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A different breed of planet?

L. Cook / Gemini Obs. / NASA / ESA / STScI
An artist's conception shows the binary system 2M J044144, with a primary brown
dwarf surrounded by a disk as well as a planet-sized companion.


If a gas giant forms like a star, but ends up small enough to be a planet, what do you call it? Astronomers are scratching their heads over a planet classification puzzle that is way bigger than Pluto.

Three and a half years ago, the International Astronomical Union tried to find a standard for defining the lower limit for things that are labeled "planets." The definition that came out of the IAU's meeting was the result of some spur-of the-moment cutting, pasting and politicking, as documented in my book, "The Case for Pluto."

The latest discovery, focusing on an oddball star system about 450 light-years away in the constellation Taurus, adds a twist to the controversy over the upper limit for planethood. The system includes an object that is well within the usual mass range for a planet - five to 10 times as massive as Jupiter. But here's the problem: The location and age of the object suggest that it had to congeal from its own cloud of gas and dust, like a star rather than a planet.

The curious case is described in a research paper to be published in the May 1 issue of the Astrophysical Journal Letters.

"Whether this object should be called a 'planet' is up for discussion, as it doesn't fit neatly into our current theories of planet formation," Wellesley College astronomer Kim McLeod said in a news release about the find. "Most people have a good sense of what a planet is: It orbits a star, is big enough to have become spherical, and - this last bit thanks to the Pluto debate - is enough of a gravitational bully to have cleared out other objects from its orbital path."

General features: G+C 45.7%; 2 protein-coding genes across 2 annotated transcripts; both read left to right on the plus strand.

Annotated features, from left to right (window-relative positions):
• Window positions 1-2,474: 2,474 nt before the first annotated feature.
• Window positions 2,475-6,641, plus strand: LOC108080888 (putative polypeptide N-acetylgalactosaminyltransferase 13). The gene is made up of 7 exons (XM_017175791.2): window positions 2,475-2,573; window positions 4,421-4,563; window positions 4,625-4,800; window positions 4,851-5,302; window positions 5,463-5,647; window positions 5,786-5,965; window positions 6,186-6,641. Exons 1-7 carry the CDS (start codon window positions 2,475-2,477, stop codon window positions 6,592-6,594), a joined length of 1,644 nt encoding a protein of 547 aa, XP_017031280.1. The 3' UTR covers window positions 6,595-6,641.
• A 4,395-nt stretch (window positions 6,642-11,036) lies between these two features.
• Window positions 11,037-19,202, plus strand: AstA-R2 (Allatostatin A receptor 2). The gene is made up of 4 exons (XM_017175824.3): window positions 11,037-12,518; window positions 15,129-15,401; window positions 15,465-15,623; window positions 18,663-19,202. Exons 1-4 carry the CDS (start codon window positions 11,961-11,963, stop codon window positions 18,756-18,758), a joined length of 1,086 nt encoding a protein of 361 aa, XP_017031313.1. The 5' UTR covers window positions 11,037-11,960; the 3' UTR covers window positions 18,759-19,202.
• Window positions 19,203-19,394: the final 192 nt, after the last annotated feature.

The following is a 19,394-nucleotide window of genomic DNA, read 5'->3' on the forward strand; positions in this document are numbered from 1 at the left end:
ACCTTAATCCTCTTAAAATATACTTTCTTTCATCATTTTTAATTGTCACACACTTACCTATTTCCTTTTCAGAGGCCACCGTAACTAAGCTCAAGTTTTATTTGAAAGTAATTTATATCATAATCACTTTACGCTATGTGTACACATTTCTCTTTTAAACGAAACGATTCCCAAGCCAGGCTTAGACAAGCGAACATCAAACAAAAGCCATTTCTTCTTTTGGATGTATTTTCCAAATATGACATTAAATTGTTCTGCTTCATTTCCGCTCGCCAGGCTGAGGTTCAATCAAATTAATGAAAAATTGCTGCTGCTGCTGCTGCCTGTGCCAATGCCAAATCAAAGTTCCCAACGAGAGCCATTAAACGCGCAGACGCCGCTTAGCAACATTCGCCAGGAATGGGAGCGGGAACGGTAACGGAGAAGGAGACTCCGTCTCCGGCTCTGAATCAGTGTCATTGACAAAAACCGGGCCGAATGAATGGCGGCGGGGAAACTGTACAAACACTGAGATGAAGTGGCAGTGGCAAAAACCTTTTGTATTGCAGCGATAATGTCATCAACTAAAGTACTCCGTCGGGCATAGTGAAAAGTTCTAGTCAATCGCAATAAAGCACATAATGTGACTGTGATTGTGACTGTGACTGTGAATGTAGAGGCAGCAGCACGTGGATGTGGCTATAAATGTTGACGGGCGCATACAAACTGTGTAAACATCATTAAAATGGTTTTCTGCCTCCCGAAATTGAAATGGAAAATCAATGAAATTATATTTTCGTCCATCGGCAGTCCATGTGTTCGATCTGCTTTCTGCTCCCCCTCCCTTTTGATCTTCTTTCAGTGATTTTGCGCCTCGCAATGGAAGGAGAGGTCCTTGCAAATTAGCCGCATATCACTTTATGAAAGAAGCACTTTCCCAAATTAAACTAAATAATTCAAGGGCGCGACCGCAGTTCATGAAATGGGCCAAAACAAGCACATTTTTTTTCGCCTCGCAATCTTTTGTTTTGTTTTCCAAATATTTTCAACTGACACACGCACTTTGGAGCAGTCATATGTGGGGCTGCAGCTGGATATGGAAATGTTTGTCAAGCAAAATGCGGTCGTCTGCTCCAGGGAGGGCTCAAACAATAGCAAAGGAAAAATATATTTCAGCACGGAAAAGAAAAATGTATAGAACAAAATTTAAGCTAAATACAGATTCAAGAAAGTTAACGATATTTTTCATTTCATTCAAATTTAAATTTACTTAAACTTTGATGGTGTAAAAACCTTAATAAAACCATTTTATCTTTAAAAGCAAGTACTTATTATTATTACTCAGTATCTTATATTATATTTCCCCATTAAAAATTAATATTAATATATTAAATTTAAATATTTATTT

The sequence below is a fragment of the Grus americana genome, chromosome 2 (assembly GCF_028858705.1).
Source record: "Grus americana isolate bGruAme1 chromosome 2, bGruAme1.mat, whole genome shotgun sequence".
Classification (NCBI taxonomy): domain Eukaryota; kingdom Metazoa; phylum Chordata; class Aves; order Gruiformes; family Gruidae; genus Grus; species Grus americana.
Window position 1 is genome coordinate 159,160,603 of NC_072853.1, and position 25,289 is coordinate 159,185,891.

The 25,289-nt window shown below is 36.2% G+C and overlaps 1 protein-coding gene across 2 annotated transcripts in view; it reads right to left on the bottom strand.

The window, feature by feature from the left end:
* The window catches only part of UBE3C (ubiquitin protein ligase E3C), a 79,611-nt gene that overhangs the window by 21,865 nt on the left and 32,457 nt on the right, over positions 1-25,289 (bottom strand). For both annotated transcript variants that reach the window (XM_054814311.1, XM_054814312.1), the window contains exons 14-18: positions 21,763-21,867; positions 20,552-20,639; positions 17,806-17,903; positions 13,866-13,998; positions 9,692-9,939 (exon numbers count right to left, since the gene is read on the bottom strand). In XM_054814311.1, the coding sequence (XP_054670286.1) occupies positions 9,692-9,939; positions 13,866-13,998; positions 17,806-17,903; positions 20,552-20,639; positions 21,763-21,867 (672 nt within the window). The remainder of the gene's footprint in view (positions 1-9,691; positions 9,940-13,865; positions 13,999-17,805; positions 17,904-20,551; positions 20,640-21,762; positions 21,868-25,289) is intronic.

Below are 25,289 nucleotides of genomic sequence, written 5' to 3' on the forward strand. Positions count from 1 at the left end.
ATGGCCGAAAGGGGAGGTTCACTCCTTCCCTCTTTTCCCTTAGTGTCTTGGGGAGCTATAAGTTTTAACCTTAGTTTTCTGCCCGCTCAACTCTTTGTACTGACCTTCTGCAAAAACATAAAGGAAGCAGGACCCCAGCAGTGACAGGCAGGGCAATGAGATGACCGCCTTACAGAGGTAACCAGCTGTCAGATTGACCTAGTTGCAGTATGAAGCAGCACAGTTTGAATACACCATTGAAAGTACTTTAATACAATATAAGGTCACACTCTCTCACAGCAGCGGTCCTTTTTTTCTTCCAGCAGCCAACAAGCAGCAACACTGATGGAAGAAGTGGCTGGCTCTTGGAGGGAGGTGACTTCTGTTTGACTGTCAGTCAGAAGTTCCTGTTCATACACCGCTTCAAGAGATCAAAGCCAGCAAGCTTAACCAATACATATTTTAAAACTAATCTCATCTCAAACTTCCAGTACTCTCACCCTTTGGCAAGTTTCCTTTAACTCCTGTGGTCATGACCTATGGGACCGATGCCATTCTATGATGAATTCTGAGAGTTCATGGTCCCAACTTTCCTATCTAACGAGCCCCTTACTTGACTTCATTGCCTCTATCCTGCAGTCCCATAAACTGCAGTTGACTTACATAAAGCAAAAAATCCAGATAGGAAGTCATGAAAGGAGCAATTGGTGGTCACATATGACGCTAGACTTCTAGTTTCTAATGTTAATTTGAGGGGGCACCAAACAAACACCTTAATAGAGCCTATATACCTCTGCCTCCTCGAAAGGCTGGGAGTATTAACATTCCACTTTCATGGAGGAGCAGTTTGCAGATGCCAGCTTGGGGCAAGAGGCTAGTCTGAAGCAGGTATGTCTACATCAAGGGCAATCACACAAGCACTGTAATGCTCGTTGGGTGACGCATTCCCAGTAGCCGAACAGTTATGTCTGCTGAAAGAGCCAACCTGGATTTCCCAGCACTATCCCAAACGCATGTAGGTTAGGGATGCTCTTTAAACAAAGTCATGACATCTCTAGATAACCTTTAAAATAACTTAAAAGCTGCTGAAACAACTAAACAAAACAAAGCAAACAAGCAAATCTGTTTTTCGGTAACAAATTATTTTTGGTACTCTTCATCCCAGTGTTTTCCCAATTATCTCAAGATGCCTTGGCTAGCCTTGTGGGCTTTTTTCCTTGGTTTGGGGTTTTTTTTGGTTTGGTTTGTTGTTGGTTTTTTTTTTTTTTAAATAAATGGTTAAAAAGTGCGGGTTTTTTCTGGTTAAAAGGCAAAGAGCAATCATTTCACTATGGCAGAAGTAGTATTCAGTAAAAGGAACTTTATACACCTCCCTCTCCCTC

We'll leave that "last bit" aside for now. The point is that the IAU's definition doesn't really address the top end of the planet category. Take the case of the smaller star in a binary-star system: It goes around a star (its bigger companion). It has a spherical shape. And it may be all by its lonesome, meaning that it has "cleared out the neighborhood of its orbit."

Is that star a planet? If not, why not?

Defining stars ... and failed stars
One answer is that stars are objects so massive that their crushing gravity lights up an internal fusion furnace, like the blaze that powers our own sun. By that measure, astronomers figure that anything more than 80 times as massive as Jupiter would light up its hydrogen, becoming a full-fledged star. Objects between 13 and 80 times Jupiter's mass fall into a slightly different category: They could light up their deuterium, but not their hydrogen, and thus they'd be considered "failed stars," or brown dwarfs.

Based purely on mass, the mystery object would be judged a planet. But lots of astronomers tend to judge a planet by how it formed. "In that definition, you define a planet as an object that forms in a disk around a larger body," Kevin Luhman, an astronomer at the Center for Exoplanets and Habitable Worlds at Penn State University, told me today.

In their paper, Luhman, McLeod and Penn State's Kamen Todorov contend that the mystery object did not form that way. They found the object while making a survey of brown dwarfs in the Taurus star-forming region, using the Hubble Space Telescope and the Gemini Observatory. It's apparently orbiting a brown-dwarf companion that's about 20 times as massive as Jupiter, at a distance of 2.25 billion miles (3.6 billion kilometers).

The astronomers' observations suggest that the object formed over the course of just a few million years. That's not enough time for building up planets from the bits of material in a disk surrounding a star or brown dwarf. Astronomers call this scenario "core accretion."

There's another scenario that could put planet-building on a faster track, known as disk instability. In that scenario, a big clump of gas and dust in the disk quickly collapses to form a gas giant. But Todorov and his colleagues say there wasn't enough gas and dust surrounding the larger brown dwarf to account for the smaller object's mass.